Temporary Insanity: Playing Crazy's Not Funny

Norah Vincent first made headlines by living as a man for her book Self-Made Man. Now, in Voluntary Madness, she goes undercover as a mentally ill person, and ends up a real one.

Voluntary Madness: My Year Lost and Found in the Loony Bin was conceived when, after her stint living as the male alter-ego "Ned," Vincent suffered a nervous breakdown and was hospitalized as a suicide risk. The experience led Vincent to investigate the patient experience more fully when she'd recovered, and for the book she did stints in a large, urban hospital, a small private facility and a more experimental program. She found the public hospital's conditions to be shocking. Recaps the Times' review:

The staff comprises Teflon-slick professionals and brutish aides; the food is unappetizing, the bathrooms are dirty, the attempts at therapy are cursory, and a heavy reliance on major tranquilizers leaves the patients, many of them street-living incurables, barely conscious. The occasional middle-class citizen trapped in this mix quickly learns to feign recovery to escape.

Those who seek to dismiss the book as stunt journalism — as well as those who'd seek to learn from it — are both stymied by the fact that, in the course of her investigation, Vincent relapsed into serious depression, and ended the project anything but an objective observer. Which is too bad, as the Times points out, because it's an issue that bears investigation. We're at an interesting point in our cultural dialogues about mental illness, something that's been made plain by the reaction to the new TV show The United States of Tara. As you probably know, the Toni Collette vehicle centers on a woman with Dissociative Identity Disorder - more commonly known as multiple personalities. This being TV, the guises are wildly different and played for laughs, but nowadays mental-health advocates push for accurate representation of illnesses that were once regarded as an easy comedic device. There are watchdog groups who monitor such depictions carefully, and as a result current projects tend to avoid, at least Snake Pit-style dramatizations, allow characters like Tara to be relatable and successful, and throw around enough jargon to let people know they're taking it seriously.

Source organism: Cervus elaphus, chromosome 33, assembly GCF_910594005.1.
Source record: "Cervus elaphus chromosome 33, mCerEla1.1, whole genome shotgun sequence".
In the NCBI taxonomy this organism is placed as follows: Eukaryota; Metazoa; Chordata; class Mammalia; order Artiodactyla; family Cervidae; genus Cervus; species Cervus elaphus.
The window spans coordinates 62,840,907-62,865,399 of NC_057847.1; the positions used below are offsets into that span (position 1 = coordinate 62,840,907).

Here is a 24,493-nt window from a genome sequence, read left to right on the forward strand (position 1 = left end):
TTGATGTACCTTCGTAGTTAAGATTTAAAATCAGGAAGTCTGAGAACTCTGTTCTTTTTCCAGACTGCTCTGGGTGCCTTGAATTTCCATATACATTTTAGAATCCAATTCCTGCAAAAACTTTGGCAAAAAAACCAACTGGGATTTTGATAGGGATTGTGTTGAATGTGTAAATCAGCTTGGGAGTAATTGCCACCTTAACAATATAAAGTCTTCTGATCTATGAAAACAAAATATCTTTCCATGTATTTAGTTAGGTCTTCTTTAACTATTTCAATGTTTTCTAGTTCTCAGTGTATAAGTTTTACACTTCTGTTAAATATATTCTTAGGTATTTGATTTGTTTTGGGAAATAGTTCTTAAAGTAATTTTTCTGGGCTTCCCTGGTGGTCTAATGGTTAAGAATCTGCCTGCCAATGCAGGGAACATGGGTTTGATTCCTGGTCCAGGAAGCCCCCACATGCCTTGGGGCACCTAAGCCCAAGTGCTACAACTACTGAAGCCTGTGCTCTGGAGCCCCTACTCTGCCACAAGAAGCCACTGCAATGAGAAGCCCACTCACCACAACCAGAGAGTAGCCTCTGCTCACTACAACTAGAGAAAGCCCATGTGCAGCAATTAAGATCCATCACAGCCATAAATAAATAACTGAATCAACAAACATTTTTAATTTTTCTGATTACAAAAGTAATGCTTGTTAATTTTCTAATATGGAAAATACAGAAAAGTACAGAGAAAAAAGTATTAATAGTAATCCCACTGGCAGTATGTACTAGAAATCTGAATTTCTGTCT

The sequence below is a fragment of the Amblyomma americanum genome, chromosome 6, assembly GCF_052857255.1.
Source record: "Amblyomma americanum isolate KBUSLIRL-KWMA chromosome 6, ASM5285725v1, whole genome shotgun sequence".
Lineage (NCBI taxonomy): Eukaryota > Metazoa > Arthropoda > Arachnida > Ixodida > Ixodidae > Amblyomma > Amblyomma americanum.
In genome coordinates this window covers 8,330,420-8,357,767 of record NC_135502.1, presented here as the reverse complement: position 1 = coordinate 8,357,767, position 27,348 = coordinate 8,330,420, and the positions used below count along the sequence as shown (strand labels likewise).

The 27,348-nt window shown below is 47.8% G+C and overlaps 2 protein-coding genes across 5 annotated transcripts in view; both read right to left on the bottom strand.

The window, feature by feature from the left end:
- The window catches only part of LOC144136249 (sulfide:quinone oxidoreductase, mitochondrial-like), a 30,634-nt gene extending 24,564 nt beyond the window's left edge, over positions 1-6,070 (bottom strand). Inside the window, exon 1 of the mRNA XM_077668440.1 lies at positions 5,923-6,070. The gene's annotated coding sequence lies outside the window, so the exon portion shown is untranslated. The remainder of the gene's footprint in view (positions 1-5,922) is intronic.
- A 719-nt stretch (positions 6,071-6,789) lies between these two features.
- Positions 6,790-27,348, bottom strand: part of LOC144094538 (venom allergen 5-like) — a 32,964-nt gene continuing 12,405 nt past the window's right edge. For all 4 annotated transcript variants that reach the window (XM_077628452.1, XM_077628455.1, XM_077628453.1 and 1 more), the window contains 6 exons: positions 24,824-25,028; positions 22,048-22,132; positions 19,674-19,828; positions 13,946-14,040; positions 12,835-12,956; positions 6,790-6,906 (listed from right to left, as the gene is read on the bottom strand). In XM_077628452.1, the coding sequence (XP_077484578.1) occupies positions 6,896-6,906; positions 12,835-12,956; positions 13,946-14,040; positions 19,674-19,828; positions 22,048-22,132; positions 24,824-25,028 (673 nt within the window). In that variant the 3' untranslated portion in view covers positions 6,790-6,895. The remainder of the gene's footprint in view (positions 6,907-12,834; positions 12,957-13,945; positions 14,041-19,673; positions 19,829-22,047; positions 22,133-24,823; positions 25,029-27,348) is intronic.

Of course, it's a fine line. Because while no one should laugh at mental illness — it's, quite simply, not funny — I'd say that accurate depiction sometimes demands laughing with it. For those of us who've suffered from mental health problems, or whose family does, gallows humor is often a necessary means of coping. It's one of the things that separates well you from sick you. In my family, any institution is referred to as "the bin" — it makes it less scary when someone's there. I wonder if that might have been part of Vincent's motivation: reclaiming something scary by approaching it when "healthy." It doesn't shock me that this proved impossible, and in a sense, even if it derailed the project, her relapse, somewhat ironically, shows as well as anything the power and true scariness of the disease and the need to take it seriously.

Reality Intrudes on an Undercover Mental Patient [NYT]
TV’s Split Personality [Newsweek]
'Voluntary Madness' Details Life In 'Loony Bin' [NPR]